A Dutch Foundation of Eritrean refugees, Foundation Human Rights for Eritreans, has filed a lawsuit in the Amsterdam court against the European Union (EU) for its role in financing a road building project in Eritrea that uses forced labor. The Foundation, together with their Dutch Lawyer Emiel Jurjens, demand the EU stops the 80 million euro support to Eritrea. While the European Commission acknowledges that the funded project entails labour from Eritrea’s indefinite and forced national service, in direct violation of EU’s fundamental principles and international law, it deflects blame by claiming that the EU is not paying directly for labor itself but rather for the equipment. Besides the use of forced labor, the EU has no direct oversight or proper monitoring scheme to safeguard the Eritrean national conscripts forced to work on the project or ability monitor how the money is spent. The EU has already pledged 80 million and is looking to spend an additional 120 million on subsequent phases. The lawsuit enters uncharted legal territory in a complex web of jurisdiction and accountability.
The European Courts
Accountability is the main question in this case. With the argument that the EU is not paying for labour but rather for the equipment (which will be used by forced labourers), the European Commission is suggesting that it cannot be held accountable for use of forced labour. However, there is also a problem of jurisdiction within the European Courts. That is because the Eritrea fund is part of the larger 4.7 billion euro European Union Emergency Trust Fund for Africa. This fund is technically separate from the EU budget and takes contributions from individual member states. Furthermore, a lawsuit within the European court has to be filed directly by victims and not via a collective action, as under act 263(4) of the Treaty on the Functioning of the European Union, which states that cases must be of “direct and individual concern”. For practical as well as safety reasons the labourers forced to work on the project in Eritrea cannot do so, and that is why the Diaspora Foundation, as a part of the Eritrean community, has taken the task to represent all Eritreans harmed in this case. Precedence for court action on the national service was set by the Nevsun-case in Canada, where the Supreme Court ruled that a Canadian mining company could in fact be brought to court for abuses inflicted in Eritrea under its watch, even if it did not directly hire the national service labourers – it went via an Eritrea proxy company.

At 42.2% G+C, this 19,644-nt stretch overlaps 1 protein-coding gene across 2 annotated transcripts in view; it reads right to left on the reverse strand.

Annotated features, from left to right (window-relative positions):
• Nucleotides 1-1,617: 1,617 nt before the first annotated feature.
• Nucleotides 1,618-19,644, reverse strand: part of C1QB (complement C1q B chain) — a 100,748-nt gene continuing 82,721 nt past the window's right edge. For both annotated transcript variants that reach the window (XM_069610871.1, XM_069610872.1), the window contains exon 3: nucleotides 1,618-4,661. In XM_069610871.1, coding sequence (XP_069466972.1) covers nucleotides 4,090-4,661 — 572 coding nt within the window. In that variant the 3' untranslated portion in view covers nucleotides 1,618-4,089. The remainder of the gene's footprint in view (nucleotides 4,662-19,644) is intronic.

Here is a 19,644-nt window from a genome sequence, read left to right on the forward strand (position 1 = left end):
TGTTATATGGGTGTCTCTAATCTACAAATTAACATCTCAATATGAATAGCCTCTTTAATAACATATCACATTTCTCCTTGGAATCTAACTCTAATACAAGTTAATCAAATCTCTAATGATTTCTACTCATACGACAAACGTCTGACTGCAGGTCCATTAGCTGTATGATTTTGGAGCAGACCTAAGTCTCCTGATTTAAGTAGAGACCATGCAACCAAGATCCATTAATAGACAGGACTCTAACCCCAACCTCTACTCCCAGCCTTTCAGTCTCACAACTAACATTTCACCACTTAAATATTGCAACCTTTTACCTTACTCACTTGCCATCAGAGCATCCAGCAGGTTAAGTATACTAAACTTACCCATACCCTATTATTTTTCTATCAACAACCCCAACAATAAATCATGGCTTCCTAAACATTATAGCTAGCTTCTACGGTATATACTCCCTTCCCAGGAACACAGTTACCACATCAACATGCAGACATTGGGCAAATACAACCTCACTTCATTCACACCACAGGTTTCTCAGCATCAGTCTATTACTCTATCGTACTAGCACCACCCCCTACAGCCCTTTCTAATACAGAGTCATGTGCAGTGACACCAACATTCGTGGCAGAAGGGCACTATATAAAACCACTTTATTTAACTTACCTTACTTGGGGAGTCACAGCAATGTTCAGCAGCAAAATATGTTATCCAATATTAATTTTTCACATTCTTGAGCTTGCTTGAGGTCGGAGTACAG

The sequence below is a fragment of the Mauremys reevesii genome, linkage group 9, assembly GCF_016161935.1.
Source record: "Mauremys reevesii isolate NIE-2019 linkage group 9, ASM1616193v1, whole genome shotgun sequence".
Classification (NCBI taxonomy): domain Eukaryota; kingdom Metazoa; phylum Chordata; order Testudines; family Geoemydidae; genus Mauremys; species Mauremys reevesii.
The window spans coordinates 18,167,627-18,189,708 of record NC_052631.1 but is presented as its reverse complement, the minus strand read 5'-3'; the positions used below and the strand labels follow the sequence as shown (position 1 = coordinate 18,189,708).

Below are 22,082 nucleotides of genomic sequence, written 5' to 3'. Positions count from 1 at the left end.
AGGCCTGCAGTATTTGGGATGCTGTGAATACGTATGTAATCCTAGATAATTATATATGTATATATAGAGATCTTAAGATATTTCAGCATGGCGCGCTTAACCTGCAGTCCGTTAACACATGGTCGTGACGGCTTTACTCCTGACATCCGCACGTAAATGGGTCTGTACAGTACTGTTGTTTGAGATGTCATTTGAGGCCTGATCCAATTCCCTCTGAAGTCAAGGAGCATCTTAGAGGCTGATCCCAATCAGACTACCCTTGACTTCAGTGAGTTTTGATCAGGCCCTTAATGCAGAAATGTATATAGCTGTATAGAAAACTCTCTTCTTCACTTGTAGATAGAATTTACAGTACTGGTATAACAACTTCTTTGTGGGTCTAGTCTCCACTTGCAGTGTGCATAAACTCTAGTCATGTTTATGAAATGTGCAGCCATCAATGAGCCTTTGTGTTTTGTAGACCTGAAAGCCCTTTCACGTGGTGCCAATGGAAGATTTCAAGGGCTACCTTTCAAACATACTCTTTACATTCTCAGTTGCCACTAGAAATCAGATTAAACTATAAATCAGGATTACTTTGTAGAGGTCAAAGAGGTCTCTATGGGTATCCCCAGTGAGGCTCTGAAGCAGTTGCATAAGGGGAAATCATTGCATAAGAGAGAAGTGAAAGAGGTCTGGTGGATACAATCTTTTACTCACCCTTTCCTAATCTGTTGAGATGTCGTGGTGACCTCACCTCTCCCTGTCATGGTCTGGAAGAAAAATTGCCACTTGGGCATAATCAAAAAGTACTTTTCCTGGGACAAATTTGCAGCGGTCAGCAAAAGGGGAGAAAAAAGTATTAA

Anticipating the question on jurisdiction, lawyer Emiel Jurjens argues that if the European Courts cannot have jurisdiction, then individual national courts of Member States must have; in this case the Dutch national courts. Jurjens anticipates that the European Commission will argue the Dutch national courts have no jurisdiction, but this would mean a violation to the rights of the Foundation because then there would be “no legal remedy available against actions of the EU” while they are being denied a “right to court,” as per the writ of summons. It is now largely up to the judge which legal route the lawsuit will take. If the EU can successfully argue that no court has jurisdiction, this will raise serious legal and ethical questions, because this would mean there are no checks and balances to multibillion euro projects that raise serious questions on human rights violations.
Eritrean track record
A part of the workforce in the EU funded road project comes from conscripts under Eritrea’s National Service. The National Service has been systematically and consistently condemned as a violation of human rights by a multitude of governments, non-governmental organizations, intergovernmental organizations and newspapers including recently UN Special Rapporteur Daniela Kravetz, Human Rights Watch, U.S. embassy in Eritrea, Amnesty International, European Parliament, and The New York Times. In their inquiry on human rights in Eritrea the United Nation’s Human Rights Council characterized the National Service as a possible “[crime] against humanity”. The reports and articles conclude that the human rights situation in Eritrea has not improved since the 2018 peace deal with Ethiopia, nor that there is any indication of future improvement. UN Special Rapporteur Daniela Kravetz was not allowed to enter the country, nor were her recommendations accepted by Eritrea. Independent monitoring is severely limited for all foreign institutions and non-compliance with the Eritrean regime often ends with those institutions barred from the country. The European Commission’s hope that Eritrea’s political institutions will improve while relying completely on the goodwill of Eritrean officials to monitor human rights in the project therefore is unlawful, argues the lawyer in the case.
The European Commission said in a brief response to Reuters that it would reserve its right to bring its legal and factual arguments before an Amsterdam court if that was applicable. Yemane Ghebremeskel, Eritrea’s information minister, told Reuters that the “accusations [in the lawsuit] emanate from a very small but vocal group, mostly foreigners who have an agenda of ‘regime change’ against Eritrea,” neglecting the content of the case and the well established records of human rights violations by a ‘very large group of vocal actors’ and suggesting that Eritrea is still not willing to address the fundamental political problems that result in the mass incarceration and slavery of its population. Besides the Dutch-led lawsuit, the EU is under close scrutiny from different EU and Member State institutions while a United Kingdom-based lawsuit will follow soon.